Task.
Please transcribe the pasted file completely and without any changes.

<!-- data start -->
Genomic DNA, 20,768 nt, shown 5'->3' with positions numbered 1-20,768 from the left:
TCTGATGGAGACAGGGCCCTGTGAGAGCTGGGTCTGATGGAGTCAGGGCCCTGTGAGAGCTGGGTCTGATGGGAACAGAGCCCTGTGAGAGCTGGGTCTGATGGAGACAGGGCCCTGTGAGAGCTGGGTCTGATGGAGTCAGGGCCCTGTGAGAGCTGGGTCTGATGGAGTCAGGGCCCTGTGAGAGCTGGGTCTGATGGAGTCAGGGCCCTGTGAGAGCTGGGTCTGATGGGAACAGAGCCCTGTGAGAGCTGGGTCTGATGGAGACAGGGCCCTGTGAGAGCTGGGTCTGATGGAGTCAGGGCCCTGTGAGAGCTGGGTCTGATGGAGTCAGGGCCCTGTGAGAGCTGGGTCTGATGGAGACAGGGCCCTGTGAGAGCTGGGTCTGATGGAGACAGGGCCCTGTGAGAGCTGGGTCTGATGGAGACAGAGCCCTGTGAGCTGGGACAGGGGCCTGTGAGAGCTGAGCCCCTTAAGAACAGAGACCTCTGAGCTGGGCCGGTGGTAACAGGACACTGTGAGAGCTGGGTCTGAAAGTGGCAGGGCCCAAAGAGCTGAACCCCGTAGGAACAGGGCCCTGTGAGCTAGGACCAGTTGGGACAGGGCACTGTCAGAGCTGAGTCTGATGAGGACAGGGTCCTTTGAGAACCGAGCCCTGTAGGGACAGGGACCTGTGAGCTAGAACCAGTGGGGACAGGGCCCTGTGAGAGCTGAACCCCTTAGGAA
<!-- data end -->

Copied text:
Genomic DNA, 20,768 nt, shown 5'->3' with positions numbered 1-20,768 from the left:
TCTGATGGAGACAGGGCCCTGTGAGAGCTGGGTCTGATGGAGTCAGGGCCCTGTGAGAGCTGGGTCTGATGGGAACAGAGCCCTGTGAGAGCTGGGTCTGATGGAGACAGGGCCCTGTGAGAGCTGGGTCTGATGGAGTCAGGGCCCTGTGAGAGCTGGGTCTGATGGAGTCAGGGCCCTGTGAGAGCTGGGTCTGATGGAGTCAGGGCCCTGTGAGAGCTGGGTCTGATGGGAACAGAGCCCTGTGAGAGCTGGGTCTGATGGAGACAGGGCCCTGTGAGAGCTGGGTCTGATGGAGTCAGGGCCCTGTGAGAGCTGGGTCTGATGGAGTCAGGGCCCTGTGAGAGCTGGGTCTGATGGAGACAGGGCCCTGTGAGAGCTGGGTCTGATGGAGACAGGGCCCTGTGAGAGCTGGGTCTGATGGAGACAGAGCCCTGTGAGCTGGGACAGGGGCCTGTGAGAGCTGAGCCCCTTAAGAACAGAGACCTCTGAGCTGGGCCGGTGGTAACAGGACACTGTGAGAGCTGGGTCTGAAAGTGGCAGGGCCCAAAGAGCTGAACCCCGTAGGAACAGGGCCCTGTGAGCTAGGACCAGTTGGGACAGGGCACTGTCAGAGCTGAGTCTGATGAGGACAGGGTCCTTTGAGAACCGAGCCCTGTAGGGACAGGGACCTGTGAGCTAGAACCAGTGGGGACAGGGCCCTGTGAGAGCTGAACCCCTTAGGAA